|Touring control room at Kirkwood Community College.|
Spoiler alert: If you stick with this blog post until the end, you’ll be rewarded by picture of a cute biker. Just saying.
I had a meeting of the Iowa College Media Association Friday at Kirkwood Community College. The sky was cloudy and the forecast was for scattered rain, but I decided to gamble on the word “scattered,” and as luck would have it, the gamble paid off.
The morning ride, first to MMU and then to Kirkwood, was fine. The Cedar River Trail is closed just north of Cedar Lake, but the street that goes by the Sag Wagon is an easy detour. There were an unusual number of young women joggers out on that street, and I wondered if they always run there or were also trail refugees.
Anyway, besides that one stretch of joggers, trail traffic seemed pretty light. And when I go to the Federal Courthouse, a crew was at work cleaning the trail, so I backtracked a block and ended up heading over to the lion’s bridge through parking lots and streets. A “trail closed” barrier was located at the park on the south end of the bridge, so I continued through Czech Village to C Street, which I took to Tait Cummins Park before rejoining the trail and using it and sidewalks all the way to Kirkwood.
C Street seemed to have a fair number of bikers on it—like the street of youthful joggers, I suppose that’s a sign of displaced trail users. Once I rejoined the trail, I was passed by two men who were wearing RAGBRAI jerseys and riding road bikes. They shouted a cheery “good morning,” and I mumbled a reply—for some reason, I’d been enjoying the solitude of most of the ride and my social-communication skills were on ebb.
Anyway, I made it to Kirkwood. The meeting there ended around 2:30 in the afternoon, and it was time for the 14-mile journey home. The sky was noticeably darker now, and early in the ride, I paused to turn on my lights. It was breezier too, but still very warm and muggy.
One the way back, I decided not to exit the trail at Tate Cummins because there was no sign that it was closed. The river, while still high, is falling—and I wondered if the city crew cleaning the trail had made its way to the low part of the trail north of the river. Much of the trail is actually pretty high and would not have flooded—there is just one stretch near the old rail bridge that I assume was covered by high water.
On I rode. If the morning ride had been somewhat solitary, this was total isolation: not a jogger nor a biker in sight. That should have been a clue, I suppose—because it wasn’t until I got very close to the low area of the trail that I encountered the “trail closed” barrier, squeezed between a “notice no trespassing” fence on one side (I am always amused by that sign, there is no colon, it’s not telling you not to trespass, it’s telling you not to pay attention if anybody else trespasses) and the woody, sodden, marshy river bottom on the other.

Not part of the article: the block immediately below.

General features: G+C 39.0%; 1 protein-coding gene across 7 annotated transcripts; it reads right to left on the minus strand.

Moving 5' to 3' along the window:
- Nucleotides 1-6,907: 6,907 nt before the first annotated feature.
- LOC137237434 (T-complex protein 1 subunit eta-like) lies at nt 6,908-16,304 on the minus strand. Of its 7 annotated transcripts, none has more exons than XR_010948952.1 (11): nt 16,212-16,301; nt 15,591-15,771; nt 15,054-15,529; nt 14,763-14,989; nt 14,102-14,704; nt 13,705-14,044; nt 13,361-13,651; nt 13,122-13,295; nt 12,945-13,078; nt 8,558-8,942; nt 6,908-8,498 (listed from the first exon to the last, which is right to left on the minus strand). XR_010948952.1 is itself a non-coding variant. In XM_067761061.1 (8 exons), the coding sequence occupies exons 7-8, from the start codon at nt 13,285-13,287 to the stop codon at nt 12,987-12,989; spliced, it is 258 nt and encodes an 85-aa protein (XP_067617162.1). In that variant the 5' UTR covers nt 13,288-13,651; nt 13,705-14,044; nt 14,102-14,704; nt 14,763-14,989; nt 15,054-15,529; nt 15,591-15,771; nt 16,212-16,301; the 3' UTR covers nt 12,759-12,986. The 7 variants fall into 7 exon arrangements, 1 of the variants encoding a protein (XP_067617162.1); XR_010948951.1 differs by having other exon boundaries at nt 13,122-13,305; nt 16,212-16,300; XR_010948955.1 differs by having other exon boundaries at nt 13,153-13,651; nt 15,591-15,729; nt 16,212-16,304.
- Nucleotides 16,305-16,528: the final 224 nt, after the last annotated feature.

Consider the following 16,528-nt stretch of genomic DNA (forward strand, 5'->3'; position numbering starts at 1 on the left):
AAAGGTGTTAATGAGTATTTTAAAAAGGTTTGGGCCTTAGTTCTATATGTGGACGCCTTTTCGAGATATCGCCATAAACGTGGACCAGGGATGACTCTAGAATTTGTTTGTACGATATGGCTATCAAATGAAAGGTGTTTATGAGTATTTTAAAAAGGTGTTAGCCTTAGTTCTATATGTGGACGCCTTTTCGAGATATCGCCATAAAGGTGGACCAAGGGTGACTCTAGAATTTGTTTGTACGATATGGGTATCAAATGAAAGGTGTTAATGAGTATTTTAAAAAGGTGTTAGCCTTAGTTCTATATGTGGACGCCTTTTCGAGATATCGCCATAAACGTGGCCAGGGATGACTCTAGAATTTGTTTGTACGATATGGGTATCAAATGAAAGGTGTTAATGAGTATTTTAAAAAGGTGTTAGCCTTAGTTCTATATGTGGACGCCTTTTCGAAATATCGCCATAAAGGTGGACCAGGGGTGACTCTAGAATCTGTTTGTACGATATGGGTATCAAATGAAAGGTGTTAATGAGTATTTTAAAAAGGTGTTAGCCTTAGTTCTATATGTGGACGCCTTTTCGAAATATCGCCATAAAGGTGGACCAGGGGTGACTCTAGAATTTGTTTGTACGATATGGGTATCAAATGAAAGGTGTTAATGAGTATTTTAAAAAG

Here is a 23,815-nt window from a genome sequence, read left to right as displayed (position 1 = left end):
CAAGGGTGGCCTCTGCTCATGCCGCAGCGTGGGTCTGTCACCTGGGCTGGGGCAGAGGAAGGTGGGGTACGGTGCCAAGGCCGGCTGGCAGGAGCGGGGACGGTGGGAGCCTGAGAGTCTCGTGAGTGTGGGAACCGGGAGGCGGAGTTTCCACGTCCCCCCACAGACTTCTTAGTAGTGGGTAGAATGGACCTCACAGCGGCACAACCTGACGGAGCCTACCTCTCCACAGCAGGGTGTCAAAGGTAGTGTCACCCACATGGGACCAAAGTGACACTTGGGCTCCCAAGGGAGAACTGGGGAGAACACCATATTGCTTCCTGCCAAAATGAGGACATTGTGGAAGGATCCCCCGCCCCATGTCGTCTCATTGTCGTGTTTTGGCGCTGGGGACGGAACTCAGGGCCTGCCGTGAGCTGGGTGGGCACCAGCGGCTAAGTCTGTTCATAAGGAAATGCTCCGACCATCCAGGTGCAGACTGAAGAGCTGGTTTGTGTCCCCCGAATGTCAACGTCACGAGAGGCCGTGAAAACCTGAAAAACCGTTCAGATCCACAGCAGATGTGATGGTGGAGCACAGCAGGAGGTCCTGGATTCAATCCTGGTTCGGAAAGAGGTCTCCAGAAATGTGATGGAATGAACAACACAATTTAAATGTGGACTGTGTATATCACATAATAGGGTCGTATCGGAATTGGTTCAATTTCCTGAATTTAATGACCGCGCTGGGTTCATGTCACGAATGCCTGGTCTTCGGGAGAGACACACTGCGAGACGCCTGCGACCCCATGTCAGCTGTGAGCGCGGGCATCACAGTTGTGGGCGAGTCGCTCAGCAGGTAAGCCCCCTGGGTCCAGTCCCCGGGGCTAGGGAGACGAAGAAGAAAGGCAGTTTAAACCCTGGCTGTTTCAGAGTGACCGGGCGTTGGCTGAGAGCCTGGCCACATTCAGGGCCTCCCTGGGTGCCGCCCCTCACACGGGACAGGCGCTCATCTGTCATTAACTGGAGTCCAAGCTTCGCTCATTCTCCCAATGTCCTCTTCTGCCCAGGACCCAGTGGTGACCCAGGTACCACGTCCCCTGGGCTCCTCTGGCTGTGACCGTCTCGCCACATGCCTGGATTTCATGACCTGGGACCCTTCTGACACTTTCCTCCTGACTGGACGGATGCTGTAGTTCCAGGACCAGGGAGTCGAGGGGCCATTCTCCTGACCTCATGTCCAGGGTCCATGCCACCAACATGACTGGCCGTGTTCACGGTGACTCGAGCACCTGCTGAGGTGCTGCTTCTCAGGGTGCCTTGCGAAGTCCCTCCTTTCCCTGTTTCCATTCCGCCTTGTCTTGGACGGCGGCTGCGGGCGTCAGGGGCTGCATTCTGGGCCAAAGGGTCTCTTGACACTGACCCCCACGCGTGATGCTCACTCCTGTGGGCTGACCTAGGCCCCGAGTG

|Ha ha, sucker! Now turn around and ride back a mile to get off this trail.|
Well, darn. I suppose the point of riding is to get miles in for RAGBRAI, but still—city of Cedar Rapids, I would have appreciated a “trail closed ahead” sign somewhere where it’s possible to get off the trail.
Oh well. I backtracked to TC Park and C Street, where bike traffic, which wasn’t on the trail, was pretty heavy.
I was a bit later getting home than I wanted to be, arriving around 4. It poured rain, but luckily, after I had gotten home.
By the way, on the way home Friday I saw the new green pavement on bike lanes in Cedar Rapids. Meh. I suppose if the whole lane were painted that way, it might stand out more. On the other hand, to me, anyway, the bike marks and width of a bike lane is pretty obvious anyway.
|The test box of green paint on the 3rd Avenue bike lane.|
Saturday, I had a shorter ride—but an important one. A set of grandchildren had come over for a slumber party, and we were meeting their mom at J.W. Gill Park in Marion. Because our oldest daughter had borrowed a car seat, we didn’t have a seat handy for the youngest granddaughter, Relena.
Relena is between 1 and 2—old enough to sit well, and big enough (probably just barely, she’s petite) to ride in my front toddler seat. As far as I know, this was her first bike ride. We suggested it to her—she’s not talking a lot, but seems to understand a lot of what is stated around her. She was a bit nervous when I and my youngest daughter loaded her on the bike, but she was OK.
And she seemed to enjoy the ride.
Finally, to wrap-up this two-day biking report with a bit of self-disclosure—when we left the park, I rode (by myself, this time) to Lowe Park. The trial there was nice, but there’s no easy way to get there. I was trying to find a different route back to town by turning off Albernett Road to Robins Road.
Those are not bike-friendly roads, so at the first opportunity, I turned left into a new subdivision, hoping to work my way south on quieter streets. But that subdivision apparently has no other exit, so I texted my wife to let her know that I was going to be a little late because I got lost on the way home.
She was more amused than I was. And frankly, “lost” is a strong term since I was temporarily unable to go where I wanted to go—but never had any doubts that I could get there.
And I did.
|OK, you hung in there to the end. No, I'm not the cute biker. Relena before her first ride on Francis. I think she liked it. Pretty certain. If she hadn't, she would have let me know.|